Martin Limón’s G.I. Bones is an immensely enjoyable and smart novel. Set in 1970s Korea, it follows two military police investigators, Sergeants Sueño and Bascom; they’re on the trail of a deceased US soldier in order to locate his bones. This is to help a Korean fortune teller, so she will not be haunted by the dead man’s ghost any longer. It’s a pretty cool set-up to a novel, with the right amount of mumbo-jumbo versus logic. Soon enough our investigators – guided by the first person narrative of Latino soldier Sueño – are plunged into the dark and exotic world of 70s South Korea, from the local gangs to the red light district, to the US military camp and the tropical villages. The world and culture is brought to life with phenomenal eye for detail. I often think that the crime is rarely central to the success of a crime novel – it’s merely what binds the rest together. The rest comes down to location, character, narrative skill, prose and so on.
So I don’t want to linger too much on the plot – though it is indeed nicely sophisticated. But I do want to mention the what makes Sueño particularly interesting as a character: he is a lead who manages to be respectful to women, different races, local culture and so on, in a world and period (and, we’re led to believe, of a type of soldier), where this sort of thing just isn’t the norm. Sueño’s non-mysogenistic and tolerant presence is a really interesting contradiction to those detective novels for whom women are simply plot points or wet dreams for the author or detective in question. And that makes Limón a very interesting writer. For a really good review of this novel, go here. I thought this was an excellent novel, full of style, acute observations and possesses a wonderful understanding of people.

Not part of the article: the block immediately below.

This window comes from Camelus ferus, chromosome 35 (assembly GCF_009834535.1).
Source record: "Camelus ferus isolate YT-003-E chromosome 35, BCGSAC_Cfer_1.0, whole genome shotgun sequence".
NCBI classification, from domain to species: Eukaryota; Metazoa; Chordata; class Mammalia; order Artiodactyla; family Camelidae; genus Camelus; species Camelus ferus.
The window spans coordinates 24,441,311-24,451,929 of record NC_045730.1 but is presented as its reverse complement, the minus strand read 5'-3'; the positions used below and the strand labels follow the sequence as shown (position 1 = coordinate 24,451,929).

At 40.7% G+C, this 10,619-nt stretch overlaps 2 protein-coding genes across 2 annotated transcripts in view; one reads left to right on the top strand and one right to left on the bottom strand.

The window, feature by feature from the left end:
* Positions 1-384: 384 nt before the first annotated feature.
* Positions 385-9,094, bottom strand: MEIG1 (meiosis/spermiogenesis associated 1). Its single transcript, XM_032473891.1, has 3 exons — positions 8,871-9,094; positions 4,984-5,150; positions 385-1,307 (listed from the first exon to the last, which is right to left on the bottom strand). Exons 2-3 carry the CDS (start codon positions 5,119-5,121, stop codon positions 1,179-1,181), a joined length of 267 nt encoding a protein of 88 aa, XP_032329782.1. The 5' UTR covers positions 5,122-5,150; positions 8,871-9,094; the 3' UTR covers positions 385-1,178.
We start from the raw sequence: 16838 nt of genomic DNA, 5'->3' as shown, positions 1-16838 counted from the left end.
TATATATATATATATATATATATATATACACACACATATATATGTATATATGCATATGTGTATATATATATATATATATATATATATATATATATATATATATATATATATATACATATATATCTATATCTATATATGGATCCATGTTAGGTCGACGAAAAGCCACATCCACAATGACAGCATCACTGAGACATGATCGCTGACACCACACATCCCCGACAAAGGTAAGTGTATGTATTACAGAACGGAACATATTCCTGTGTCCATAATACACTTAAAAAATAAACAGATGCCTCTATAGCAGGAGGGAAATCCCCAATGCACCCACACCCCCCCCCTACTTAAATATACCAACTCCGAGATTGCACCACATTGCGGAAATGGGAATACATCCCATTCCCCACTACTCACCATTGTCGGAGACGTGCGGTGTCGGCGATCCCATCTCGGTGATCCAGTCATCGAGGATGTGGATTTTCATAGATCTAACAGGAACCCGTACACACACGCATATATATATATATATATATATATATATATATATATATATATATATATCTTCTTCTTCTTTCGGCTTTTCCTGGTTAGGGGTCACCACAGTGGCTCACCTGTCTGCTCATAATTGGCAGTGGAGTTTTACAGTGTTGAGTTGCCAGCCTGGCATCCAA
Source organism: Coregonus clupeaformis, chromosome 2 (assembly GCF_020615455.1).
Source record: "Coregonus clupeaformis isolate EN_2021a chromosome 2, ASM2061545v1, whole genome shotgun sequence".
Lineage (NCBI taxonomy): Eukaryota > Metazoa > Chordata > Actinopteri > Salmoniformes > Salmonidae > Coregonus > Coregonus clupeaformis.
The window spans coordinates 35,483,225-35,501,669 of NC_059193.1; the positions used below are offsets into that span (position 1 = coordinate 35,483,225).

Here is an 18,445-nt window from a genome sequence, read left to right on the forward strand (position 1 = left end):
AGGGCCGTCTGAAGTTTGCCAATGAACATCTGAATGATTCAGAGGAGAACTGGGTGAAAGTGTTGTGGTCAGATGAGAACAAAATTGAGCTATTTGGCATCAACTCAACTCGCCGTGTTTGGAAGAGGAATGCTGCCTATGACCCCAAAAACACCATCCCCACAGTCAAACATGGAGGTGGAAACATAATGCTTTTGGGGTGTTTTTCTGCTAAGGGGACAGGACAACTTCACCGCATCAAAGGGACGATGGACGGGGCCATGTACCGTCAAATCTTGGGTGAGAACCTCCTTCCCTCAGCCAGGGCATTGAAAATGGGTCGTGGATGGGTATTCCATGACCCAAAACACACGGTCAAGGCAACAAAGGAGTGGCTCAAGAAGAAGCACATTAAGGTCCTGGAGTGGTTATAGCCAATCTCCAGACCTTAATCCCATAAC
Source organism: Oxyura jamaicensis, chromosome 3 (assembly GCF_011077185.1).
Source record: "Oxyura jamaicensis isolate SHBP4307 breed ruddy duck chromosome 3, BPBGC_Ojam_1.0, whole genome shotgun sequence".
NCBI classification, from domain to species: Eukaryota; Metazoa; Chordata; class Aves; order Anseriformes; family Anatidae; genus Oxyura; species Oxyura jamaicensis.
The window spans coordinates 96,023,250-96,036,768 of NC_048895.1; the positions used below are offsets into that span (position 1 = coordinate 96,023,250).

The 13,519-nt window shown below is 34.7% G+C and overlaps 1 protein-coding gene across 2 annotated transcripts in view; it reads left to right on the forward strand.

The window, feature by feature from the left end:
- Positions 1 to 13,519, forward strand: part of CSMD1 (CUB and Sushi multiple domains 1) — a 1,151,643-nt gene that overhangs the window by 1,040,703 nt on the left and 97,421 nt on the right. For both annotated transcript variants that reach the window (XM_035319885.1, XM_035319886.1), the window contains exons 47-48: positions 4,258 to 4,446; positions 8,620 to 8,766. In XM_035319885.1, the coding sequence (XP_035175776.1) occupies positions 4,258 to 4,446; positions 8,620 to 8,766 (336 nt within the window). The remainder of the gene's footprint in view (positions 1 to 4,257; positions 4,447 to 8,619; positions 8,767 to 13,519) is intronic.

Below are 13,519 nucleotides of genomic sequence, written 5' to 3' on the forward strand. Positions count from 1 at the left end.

What can really be said about one of the defining books of the classical age that hasn’t been said already? For those of you who don’t know, Suetonius’ The Twelve Caesars is a collection of biographies of some of the defining figures of Ancient Rome, and arguably one the most famous families in history. Beginning with the conquests of Julius Caesar and ending with Domitian, second son of Vespasian, it offers commentary on the qualities of these emperors (and dictator), their legacy, and their performance on the world stage – as well as in the bedroom.
It is, as you would expect, a lively old book, but surprisingly readable for something that was published in AD 121. It’s rather sensational at times, particularly when Suetonius discusses the antics of Caligula and Nero. It is, of course, hard to say what was real or what was gossip – and some of it does seem rather outrageous (but when you’re one of the most powerful men the world has ever known, pretty much anything goes…). Whether or not you believe much of what Suetonius writes about, it’s clear from reading other contemporary authors that his influence on our knowledge of the period is profound.